A characteristic that distinguishes objects that have signaling and self-sustaining processes (biology) from those that do not, either because such functions have ceased (death), or else because they lack such functions and are classified as inanimate.
Methods and techniques that have consistently shown results superior to those achieved with other means, and which are used as benchmarks to strive for.
Life: Best Practices is the term I like to use for those ideas, strategies and habits that will help me, and hopefully others along the way, learn to live a more abundant, enjoyable life.
Obviously, living isn’t something we’re taught. Living is something that comes natural to us. But, once you stop to think about it, is how you spend your life really “living”? I wrote in my last post that I enjoyed my current job, but was hesitant to say I loved it. I earn a “living” but does my “living” provide me the ability and time to actually “live”? What if we took the time and effort to focus on how to achieve the things we really want out of life?
And what is it we really want out of life? Before you answer that, think about it for minute. Most people would probably say what they want out of life is something akin to the American Dream.
“The American Dream is a national ethos of the United States in which freedom includes a promise of prosperity and success. In the American Dream, first expressed by James T. Adams in 1931, citizens of every rank feel that they can achieve a “better, richer, and happier life.” The idea of the American Dream is rooted in the second sentence of the Declaration of Independence which states that “all men are created equal” and that they are “endowed by their Creator with certain inalienable Rights” including “Life, Liberty and the pursuit of Happiness. Home ownership is sometimes used as a proxy for achieving the promised prosperity; ownership has been a status symbol separating the middle classes from the poor.” – From Wikipedia, the free encyclopedia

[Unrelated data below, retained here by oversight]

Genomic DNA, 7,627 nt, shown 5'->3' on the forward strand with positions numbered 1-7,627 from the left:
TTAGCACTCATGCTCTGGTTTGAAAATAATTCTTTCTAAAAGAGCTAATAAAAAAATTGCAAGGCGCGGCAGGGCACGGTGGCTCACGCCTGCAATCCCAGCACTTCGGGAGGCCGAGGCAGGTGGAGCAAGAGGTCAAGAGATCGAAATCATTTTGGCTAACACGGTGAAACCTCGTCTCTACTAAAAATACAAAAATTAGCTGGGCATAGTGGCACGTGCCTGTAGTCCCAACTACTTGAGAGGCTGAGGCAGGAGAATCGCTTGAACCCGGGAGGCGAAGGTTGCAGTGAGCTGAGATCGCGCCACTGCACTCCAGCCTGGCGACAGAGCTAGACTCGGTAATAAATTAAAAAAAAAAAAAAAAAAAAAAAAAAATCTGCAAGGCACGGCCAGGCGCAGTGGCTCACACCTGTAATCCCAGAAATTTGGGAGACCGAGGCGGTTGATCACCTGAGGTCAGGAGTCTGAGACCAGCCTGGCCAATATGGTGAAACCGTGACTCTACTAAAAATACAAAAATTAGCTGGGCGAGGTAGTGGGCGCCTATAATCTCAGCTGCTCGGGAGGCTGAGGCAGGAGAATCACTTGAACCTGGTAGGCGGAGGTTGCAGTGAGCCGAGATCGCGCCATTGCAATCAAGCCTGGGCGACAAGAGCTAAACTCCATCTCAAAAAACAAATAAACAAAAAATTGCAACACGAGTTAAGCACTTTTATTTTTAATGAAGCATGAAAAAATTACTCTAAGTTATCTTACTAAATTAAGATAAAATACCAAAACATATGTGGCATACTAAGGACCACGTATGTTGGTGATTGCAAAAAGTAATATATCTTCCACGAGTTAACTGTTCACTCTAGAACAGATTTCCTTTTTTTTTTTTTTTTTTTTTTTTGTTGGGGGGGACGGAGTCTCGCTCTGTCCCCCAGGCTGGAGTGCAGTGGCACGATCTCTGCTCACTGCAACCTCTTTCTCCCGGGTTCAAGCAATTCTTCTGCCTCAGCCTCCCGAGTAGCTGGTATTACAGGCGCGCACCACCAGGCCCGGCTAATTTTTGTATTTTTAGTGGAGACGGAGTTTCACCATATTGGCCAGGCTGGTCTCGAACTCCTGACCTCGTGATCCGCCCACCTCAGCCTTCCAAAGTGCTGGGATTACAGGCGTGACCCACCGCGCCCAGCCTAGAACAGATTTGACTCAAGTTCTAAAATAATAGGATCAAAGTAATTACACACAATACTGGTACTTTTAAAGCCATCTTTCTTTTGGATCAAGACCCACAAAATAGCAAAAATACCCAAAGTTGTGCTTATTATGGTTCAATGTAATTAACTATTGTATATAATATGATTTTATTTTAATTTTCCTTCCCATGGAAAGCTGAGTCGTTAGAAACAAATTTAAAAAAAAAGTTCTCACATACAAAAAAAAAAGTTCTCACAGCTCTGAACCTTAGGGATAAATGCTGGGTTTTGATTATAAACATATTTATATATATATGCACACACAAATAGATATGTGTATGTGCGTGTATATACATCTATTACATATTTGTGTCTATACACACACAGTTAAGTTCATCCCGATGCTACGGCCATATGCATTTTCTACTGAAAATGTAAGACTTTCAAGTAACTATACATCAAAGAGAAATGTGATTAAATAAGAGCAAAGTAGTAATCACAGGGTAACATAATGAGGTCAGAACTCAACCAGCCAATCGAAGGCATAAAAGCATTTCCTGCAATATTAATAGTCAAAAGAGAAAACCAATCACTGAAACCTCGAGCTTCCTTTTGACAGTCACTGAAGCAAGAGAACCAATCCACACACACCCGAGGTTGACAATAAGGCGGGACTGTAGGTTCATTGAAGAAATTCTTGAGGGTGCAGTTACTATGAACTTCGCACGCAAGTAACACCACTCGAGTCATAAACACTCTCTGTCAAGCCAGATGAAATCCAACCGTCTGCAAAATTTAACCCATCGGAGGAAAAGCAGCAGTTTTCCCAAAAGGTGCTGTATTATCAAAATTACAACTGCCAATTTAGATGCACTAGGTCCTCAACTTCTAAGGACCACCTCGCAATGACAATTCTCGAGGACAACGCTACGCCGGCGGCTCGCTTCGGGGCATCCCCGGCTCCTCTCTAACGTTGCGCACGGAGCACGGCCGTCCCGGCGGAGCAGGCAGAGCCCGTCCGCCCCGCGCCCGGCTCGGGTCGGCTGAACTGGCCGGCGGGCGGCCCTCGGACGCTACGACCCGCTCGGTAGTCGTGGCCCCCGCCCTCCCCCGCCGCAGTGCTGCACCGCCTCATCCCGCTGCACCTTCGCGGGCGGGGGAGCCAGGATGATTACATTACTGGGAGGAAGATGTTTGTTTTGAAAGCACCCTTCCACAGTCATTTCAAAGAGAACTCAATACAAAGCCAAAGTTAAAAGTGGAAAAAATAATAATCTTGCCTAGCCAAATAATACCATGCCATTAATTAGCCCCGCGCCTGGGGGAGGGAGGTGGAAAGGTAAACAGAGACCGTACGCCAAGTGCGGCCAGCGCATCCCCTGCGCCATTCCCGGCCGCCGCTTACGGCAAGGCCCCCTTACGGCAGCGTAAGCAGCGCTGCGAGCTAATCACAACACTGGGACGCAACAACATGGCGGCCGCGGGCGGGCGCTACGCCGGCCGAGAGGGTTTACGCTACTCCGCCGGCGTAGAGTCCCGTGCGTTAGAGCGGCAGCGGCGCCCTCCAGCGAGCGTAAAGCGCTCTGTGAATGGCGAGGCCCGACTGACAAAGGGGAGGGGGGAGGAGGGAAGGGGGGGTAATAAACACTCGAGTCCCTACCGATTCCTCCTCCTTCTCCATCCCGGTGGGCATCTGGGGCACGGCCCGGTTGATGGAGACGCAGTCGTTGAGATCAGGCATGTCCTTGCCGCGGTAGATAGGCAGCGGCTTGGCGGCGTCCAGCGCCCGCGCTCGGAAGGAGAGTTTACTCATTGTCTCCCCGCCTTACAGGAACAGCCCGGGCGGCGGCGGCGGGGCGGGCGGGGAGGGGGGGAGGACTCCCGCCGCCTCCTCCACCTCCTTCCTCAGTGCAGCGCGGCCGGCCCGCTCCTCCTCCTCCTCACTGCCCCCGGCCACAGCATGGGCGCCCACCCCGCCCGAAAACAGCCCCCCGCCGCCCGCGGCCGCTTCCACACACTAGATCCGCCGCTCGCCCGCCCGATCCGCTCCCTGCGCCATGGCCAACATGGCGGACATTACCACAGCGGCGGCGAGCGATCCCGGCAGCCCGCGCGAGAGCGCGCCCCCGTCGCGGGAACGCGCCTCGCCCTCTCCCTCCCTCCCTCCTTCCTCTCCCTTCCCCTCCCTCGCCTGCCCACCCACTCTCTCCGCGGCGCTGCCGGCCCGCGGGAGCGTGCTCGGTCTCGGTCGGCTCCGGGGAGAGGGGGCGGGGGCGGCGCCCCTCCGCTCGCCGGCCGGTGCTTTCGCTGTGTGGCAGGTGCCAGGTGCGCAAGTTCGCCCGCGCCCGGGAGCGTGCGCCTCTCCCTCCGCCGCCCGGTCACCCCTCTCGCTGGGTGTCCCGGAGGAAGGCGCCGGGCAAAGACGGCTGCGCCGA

A better, richer, and happier life. Somewhere along the way, I think we, as a society, have lost sight of what truly defines a better, richer, and happier life. It is not about earning more money, in order to “live” (there’s that word again!) in a bigger house, drive a fancier car, or own more things!
A better life would be one where Life’s Best Practices become habits, because the methods produce superior results, making us richer and happier.
A richer life would be one where there is time to pursue those things that enrich our lives life.
A happier life would be one where we look forward to the present of each day, not just the weekends, holidays or vacation.
For me, this is the beginning on a Journey to Life. And like any good road trip, a little planning is in order.
1) Determine where exactly it is I want to go. To live a more abundant, enjoyable life.
2) Map out the journey (no using Google Maps for this one!) Reducing my current debt aggressively by eliminate ALL unnecessary spending and living a more frugal, minimalist lifestyle. De-clutter my life by reducing my personal belongings to under 100 things by December 31, 2010. Start my own small online business in order to become self-employed in the future.
3) Pack for the journey. Read, research, learn new ways to create the life I want.
4) Hit the road!